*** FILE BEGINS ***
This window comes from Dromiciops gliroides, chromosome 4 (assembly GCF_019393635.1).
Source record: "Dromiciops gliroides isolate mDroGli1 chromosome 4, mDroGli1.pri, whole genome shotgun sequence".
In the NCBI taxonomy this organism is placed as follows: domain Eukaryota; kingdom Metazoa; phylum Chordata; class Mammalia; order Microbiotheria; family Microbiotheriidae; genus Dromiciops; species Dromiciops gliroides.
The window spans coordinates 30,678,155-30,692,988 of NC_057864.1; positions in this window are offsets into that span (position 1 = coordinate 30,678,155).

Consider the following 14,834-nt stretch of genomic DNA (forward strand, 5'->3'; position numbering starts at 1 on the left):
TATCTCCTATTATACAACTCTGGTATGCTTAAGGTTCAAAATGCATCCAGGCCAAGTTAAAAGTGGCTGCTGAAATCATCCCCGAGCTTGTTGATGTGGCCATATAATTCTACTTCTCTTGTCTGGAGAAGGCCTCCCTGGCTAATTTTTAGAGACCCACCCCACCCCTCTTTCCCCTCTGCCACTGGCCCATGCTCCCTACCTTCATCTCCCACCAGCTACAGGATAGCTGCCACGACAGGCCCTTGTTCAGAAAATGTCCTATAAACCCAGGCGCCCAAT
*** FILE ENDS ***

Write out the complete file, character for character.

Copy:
This window comes from Dromiciops gliroides, chromosome 4 (assembly GCF_019393635.1).
Source record: "Dromiciops gliroides isolate mDroGli1 chromosome 4, mDroGli1.pri, whole genome shotgun sequence".
In the NCBI taxonomy this organism is placed as follows: domain Eukaryota; kingdom Metazoa; phylum Chordata; class Mammalia; order Microbiotheria; family Microbiotheriidae; genus Dromiciops; species Dromiciops gliroides.
The window spans coordinates 30,678,155-30,692,988 of NC_057864.1; positions in this window are offsets into that span (position 1 = coordinate 30,678,155).

Consider the following 14,834-nt stretch of genomic DNA (forward strand, 5'->3'; position numbering starts at 1 on the left):
TATCTCCTATTATACAACTCTGGTATGCTTAAGGTTCAAAATGCATCCAGGCCAAGTTAAAAGTGGCTGCTGAAATCATCCCCGAGCTTGTTGATGTGGCCATATAATTCTACTTCTCTTGTCTGGAGAAGGCCTCCCTGGCTAATTTTTAGAGACCCACCCCACCCCTCTTTCCCCTCTGCCACTGGCCCATGCTCCCTACCTTCATCTCCCACCAGCTACAGGATAGCTGCCACGACAGGCCCTTGTTCAGAAAATGTCCTATAAACCCAGGCGCCCAAT